An Artist’s Art of Aging: Older American’s Month Celebrates Trail Blazers

May is the month when we celebrate Older American’s Month (OAM) at which time we acknowledge the contributions of those sixty-five and over to our nation. The 2016 OAM theme is “Blaze a Trail”.  We are living longer and more healthfully than ever before and with that comes the time to discover new passions, renew those put on the back burner, follow dreams, learn new skills or use old skills.  Our older years can be an exciting time of reinventing ourselves.  In the words of Abraham Lincoln, “In the end, it’s not the years in your life that count.  It’s the life in your years.”  Expressing oneself through the arts is one way of finding and feeding our creative side and blazing that trail to reinvention.

Barbara Donnelly, a native New Englander and Beverly resident, is one such trail blazer. I call her an Artiste Extraordinaire and have admired both her work and her life for over twenty-five years.  Barbara has been capturing scenes of the North Shore (and beyond) in her paintings for almost fifty years.  Her credentials are impressive and maybe even intimidating to the novice artist.  She is a professional artist member of The Rockport Art Association, The North Shore Art Association, The New England Watercolor Society, The Copley Society of Art and the list goes on.

I sat in Barbara’s home surrounded by her paintings on the walls to learn more about her illustrious career. She retrieved from her basement the first oil painting she did at the age of fourteen.  Even she, after all these years, is still surprised by her first work of oil portraiture, painted without drawing first.  Growing up, creativity surrounded Barbara.  Her father was an engineer, inventor, a musician, and had a talent for drawing.  “My father’s side of the family was very creative.  I grew up making things with my grandfather and at the age of five was working on his lathe with him making wood turnings.  My earliest memories are of me always drawing.  I thought everyone drew.”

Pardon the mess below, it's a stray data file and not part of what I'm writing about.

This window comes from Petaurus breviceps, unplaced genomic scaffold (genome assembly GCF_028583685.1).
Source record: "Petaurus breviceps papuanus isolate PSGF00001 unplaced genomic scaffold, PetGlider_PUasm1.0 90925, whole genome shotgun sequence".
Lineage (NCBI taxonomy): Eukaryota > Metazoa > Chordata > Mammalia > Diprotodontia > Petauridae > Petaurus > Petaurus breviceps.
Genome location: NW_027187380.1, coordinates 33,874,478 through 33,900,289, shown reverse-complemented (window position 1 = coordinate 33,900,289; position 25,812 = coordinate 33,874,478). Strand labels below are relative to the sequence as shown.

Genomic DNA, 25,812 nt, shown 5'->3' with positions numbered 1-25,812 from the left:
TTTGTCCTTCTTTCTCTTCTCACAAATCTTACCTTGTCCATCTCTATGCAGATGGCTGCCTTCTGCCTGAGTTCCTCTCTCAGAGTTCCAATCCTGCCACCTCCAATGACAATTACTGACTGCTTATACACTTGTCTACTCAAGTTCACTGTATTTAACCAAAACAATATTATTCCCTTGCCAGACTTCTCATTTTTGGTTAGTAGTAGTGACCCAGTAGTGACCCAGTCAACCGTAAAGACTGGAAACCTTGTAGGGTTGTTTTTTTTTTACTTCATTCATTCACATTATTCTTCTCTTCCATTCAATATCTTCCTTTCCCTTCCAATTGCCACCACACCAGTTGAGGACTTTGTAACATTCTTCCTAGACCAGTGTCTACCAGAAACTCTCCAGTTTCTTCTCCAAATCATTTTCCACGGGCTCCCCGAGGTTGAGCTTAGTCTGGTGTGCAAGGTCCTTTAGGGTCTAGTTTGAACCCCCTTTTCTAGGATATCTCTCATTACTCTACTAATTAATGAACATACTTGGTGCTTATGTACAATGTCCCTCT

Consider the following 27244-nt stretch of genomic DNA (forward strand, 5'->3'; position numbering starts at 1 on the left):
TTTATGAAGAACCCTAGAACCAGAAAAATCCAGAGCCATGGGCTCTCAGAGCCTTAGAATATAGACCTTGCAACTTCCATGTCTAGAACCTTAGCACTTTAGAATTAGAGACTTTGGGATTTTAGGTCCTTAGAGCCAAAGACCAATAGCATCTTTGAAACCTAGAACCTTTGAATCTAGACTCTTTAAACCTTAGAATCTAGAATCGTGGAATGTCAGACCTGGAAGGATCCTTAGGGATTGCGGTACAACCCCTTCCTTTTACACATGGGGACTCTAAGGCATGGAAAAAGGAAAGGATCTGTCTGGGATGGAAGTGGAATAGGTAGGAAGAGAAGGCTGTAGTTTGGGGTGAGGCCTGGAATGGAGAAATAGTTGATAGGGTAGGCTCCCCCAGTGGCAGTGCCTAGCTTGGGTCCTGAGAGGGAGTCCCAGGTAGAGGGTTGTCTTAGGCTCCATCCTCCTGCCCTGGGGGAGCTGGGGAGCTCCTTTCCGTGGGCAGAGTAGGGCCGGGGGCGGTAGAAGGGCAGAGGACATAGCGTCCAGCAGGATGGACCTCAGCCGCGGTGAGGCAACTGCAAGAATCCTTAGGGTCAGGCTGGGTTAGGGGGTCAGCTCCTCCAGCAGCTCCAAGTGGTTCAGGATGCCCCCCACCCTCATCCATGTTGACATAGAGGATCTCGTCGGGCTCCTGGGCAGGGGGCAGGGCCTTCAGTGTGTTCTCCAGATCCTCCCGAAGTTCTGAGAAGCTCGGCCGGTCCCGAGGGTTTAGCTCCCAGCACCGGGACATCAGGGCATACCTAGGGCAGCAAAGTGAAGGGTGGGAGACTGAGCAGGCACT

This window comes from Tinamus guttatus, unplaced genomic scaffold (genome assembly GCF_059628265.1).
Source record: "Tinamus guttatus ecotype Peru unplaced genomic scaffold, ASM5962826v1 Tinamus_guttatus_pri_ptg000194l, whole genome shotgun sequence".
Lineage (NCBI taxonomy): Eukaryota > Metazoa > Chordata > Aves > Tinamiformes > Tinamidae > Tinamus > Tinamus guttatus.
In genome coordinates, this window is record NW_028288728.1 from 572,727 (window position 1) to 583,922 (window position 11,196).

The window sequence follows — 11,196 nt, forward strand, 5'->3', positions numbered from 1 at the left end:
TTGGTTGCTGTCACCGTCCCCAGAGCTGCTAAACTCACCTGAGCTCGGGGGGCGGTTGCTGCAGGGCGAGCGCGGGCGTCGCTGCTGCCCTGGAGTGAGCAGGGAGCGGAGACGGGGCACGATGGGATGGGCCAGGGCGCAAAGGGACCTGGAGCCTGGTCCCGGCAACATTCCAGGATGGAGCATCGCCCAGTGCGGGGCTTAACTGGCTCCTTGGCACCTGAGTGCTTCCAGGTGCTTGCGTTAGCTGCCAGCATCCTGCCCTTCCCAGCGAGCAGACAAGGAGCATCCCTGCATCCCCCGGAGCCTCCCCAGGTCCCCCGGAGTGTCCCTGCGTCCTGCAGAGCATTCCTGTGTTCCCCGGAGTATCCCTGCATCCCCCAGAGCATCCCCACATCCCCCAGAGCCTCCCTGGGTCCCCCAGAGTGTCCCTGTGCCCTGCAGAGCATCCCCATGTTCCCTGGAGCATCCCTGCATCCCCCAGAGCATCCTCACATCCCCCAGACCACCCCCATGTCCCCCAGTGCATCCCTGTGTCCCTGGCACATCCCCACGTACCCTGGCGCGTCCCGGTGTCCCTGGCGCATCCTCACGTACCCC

Barbara recalls that at the age of twelve, she visited the Museum of Fine Arts (MFA) in Boston for the first time. She remembers standing in front of John Singer Sargent’s painting, “Daughters of Edward Darby Boit” and feeling inspired and that she just had to paint.  From that moment creating art through drawing and painting was what she did and is still doing. Barbara’s closest friends were those involved in the arts and at the suggestion of a friend’s mother who belonged to the MFA, she and the friend signed up for Saturday classes at the Museum.  The two girls travelled into Boston alone at the age of twelve and thirteen via train and subway to attend those classes.